Crossing into the Disney Brand

Console Game: Kingdom Hearts Crossing into the Disney Brand SquareEnix worked with Disney to create Kingdom Hearts.  SquareEnix gained popularity by creating unique characters and appealing to a teen audience. Although SquareEnix gained popularity for creating the Final Fantasy series, it received criticism over not creating games with sensible story lines. Disney, on the other hand, is known for creating touching story lines and cute kiddish characters. … Continue reading “Crossing into the Disney Brand”

Console Game: Kingdom Hearts

Crossing into the Disney Brand

SquareEnix worked with Disney to create Kingdom Hearts.  SquareEnix gained popularity by creating unique characters and appealing to a teen audience. Although SquareEnix gained popularity for creating the Final Fantasy series, it received criticism over not creating games with sensible story lines. Disney, on the other hand, is known for creating touching story lines and cute kiddish characters. When these two companies collaborated, they created a game that took over the market for several years. Originally released in the early 2000s, Kingdom Hearts still has sequels that are being released. The original Kingdom Hearts made approximately 4.68 million dollars in revenue. It sold 3.45 million in US, 1.23 million in Japan, and shipped 5.9 million worldwide. Needless to say, it was a huge success.

The game uses cross overs to bring SquareEnix characters into contact with major Disney characters such as Mickey Mouse, Goofy, and Donald Duck. This goes a step further when other Disney characters and worlds are introduced into the story and open for exploration such as the Little Mermaid, Alice in Wonderland, and Tarzan. By using these common and famous Disney stories, the game offers a sense of familiarity for its players. The player knows that Ursula, the Red Queen, and the black panther are all antagonistic characters. The player is also familiar with the cunning nature of the Cheshire Cat and the loving nature of Jane and her father. This becomes an advantage for the player, because the player knows what to expect. All of the worlds follow in accordance with their original stories. SquareEnix just added a twist.

The Disney brand was essential to the success of this game, because without it there would be no Kingdom Hearts. Without it, the game would lose a ton of marketing especially towards younger kids who enjoy Disney. By slapping Mickey Mouse and other recognisable figures onto the cover, the game was able to reach a broader audience and sell out quickly. The Disney brand wields an enormous amount of power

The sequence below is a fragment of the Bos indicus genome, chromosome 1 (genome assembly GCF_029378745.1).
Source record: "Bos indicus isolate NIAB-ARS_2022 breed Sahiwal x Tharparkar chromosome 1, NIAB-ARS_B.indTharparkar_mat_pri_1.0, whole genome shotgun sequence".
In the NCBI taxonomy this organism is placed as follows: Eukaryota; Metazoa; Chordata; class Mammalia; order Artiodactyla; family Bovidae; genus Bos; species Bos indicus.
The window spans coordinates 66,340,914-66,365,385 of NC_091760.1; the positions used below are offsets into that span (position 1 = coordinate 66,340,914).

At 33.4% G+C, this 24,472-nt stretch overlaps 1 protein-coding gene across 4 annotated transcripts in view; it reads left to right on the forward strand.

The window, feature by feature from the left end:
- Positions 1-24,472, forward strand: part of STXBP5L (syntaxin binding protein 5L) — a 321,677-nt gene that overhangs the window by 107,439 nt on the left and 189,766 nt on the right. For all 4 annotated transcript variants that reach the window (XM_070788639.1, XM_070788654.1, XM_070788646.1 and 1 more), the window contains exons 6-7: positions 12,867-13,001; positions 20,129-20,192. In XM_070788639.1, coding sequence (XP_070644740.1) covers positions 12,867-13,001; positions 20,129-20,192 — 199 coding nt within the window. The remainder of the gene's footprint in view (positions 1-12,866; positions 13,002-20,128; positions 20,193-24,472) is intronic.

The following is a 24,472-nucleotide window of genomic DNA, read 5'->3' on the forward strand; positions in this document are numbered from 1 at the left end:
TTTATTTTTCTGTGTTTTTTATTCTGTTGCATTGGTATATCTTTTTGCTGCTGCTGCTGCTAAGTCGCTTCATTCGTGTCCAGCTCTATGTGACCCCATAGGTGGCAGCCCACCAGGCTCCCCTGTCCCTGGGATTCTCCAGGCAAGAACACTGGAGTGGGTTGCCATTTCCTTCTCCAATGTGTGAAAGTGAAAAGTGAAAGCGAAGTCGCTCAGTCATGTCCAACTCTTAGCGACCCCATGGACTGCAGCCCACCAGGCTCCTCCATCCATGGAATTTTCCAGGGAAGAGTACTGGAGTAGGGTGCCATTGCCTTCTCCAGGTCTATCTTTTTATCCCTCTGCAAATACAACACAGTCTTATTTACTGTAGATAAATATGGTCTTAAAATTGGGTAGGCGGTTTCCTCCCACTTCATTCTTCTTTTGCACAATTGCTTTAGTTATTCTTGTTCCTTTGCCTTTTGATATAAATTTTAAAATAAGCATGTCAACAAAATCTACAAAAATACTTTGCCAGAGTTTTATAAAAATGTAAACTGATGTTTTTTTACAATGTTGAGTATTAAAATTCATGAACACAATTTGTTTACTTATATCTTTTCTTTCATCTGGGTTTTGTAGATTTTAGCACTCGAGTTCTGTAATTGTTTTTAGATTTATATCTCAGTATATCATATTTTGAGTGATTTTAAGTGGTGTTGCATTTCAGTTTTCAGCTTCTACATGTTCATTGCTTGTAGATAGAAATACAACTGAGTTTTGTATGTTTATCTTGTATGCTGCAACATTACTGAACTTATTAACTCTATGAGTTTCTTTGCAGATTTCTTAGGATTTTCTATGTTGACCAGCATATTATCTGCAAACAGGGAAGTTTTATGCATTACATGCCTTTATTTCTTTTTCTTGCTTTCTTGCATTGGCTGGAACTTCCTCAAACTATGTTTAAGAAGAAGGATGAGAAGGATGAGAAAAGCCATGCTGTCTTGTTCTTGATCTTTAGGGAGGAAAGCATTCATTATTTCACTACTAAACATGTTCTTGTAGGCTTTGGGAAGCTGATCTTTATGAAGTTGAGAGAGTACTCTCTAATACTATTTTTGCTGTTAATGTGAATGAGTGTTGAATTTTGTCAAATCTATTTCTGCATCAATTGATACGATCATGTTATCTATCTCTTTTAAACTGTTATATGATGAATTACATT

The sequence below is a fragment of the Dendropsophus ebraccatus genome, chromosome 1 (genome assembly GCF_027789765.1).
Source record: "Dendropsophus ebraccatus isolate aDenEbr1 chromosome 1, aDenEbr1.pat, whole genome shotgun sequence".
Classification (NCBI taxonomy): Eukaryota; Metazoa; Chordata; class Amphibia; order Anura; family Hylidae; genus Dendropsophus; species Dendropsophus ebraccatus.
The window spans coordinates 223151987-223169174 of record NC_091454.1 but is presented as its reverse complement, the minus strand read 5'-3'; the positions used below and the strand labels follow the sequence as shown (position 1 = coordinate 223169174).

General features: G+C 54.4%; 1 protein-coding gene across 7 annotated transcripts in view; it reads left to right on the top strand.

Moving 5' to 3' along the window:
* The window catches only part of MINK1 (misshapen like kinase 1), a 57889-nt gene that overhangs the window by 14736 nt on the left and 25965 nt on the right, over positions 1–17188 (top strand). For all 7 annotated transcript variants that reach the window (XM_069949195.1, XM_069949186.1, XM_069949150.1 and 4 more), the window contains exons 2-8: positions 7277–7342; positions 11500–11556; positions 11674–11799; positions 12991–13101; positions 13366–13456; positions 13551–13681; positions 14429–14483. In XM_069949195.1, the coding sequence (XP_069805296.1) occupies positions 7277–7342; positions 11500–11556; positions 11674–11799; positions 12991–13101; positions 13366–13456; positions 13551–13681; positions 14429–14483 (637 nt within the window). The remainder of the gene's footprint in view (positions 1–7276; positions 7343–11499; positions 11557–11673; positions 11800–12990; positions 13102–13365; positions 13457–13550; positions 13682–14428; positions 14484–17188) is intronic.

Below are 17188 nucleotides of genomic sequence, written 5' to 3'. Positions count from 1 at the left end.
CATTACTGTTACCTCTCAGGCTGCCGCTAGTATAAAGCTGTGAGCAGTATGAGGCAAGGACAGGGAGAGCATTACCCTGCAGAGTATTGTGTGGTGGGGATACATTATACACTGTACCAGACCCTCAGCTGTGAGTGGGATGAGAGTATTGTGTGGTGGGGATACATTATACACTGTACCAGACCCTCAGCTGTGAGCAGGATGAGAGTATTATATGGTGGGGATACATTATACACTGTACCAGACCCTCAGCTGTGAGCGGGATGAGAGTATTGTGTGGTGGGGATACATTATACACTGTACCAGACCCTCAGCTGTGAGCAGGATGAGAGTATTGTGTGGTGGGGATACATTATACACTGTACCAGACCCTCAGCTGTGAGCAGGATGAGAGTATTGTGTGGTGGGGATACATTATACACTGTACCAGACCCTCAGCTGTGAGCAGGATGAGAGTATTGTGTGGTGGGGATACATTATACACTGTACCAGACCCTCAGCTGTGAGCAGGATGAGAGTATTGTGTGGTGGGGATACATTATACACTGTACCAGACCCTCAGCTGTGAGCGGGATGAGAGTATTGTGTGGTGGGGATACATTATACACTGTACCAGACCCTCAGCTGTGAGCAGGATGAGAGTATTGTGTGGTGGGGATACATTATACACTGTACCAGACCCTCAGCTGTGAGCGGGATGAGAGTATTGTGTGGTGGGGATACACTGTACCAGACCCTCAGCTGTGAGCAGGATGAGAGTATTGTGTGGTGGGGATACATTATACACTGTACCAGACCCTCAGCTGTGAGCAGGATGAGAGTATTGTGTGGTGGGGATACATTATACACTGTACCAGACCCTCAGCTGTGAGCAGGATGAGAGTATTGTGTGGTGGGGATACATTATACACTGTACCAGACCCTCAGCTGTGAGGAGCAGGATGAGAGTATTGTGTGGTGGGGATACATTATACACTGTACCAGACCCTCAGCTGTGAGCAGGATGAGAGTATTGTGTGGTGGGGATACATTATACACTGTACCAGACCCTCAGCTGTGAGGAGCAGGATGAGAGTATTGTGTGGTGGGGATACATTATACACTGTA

Lumosity is a lie

In my previous blog post, I spoke to how the design of Lumosity’s game and interface was heavily influenced by the “projected identity” of the player. This is not to evaluate the effectiveness of these brain games, but highlights the dynamic a desire to become intelligent and trust in technology to satisfy this goal. Lumosity’s […]

In my previous blog post, I spoke to how the design of Lumosity’s game and interface was heavily influenced by the “projected identity” of the player. This is not to evaluate the effectiveness of these brain games, but highlights the dynamic a desire to become intelligent and trust in technology to satisfy this goal.

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Lumosity’s marketing targeted consumers who felt a need to become smarter. The “real world” identity of its consumers included people with serious medical conditions, older adults who were experiencing age-related cognitive decline, and students. The “virtual identity” was a concrete profile that Lumosity provided with age comparisons, self-evaluations, and etc. The “projected identity” of these targeted consumers drove Lumosity’s marketing, but was never backed up by scientific research. According to Jessica Rich, Director of the FTC’s Bureau of Consumer Protection, “Lumosity preyed on consumers’ fears about age-related cognitive decline, suggesting their games could stave off memory loss, dementia, and even Alzheimer’s disease.” Lumosity not only used the “projected identity” as their key marketing aspect, but highlighted how the games were co-designed by game designers and scientists. This raises some key issues about the human behavior: what makes science and research so ‘promising’ without question? What makes a piece of technology a qualified evaluation tool? Maybe their clients got tired of “traditional” ways of training their cognitive abilities, and found the appealing brain games more trustworthy.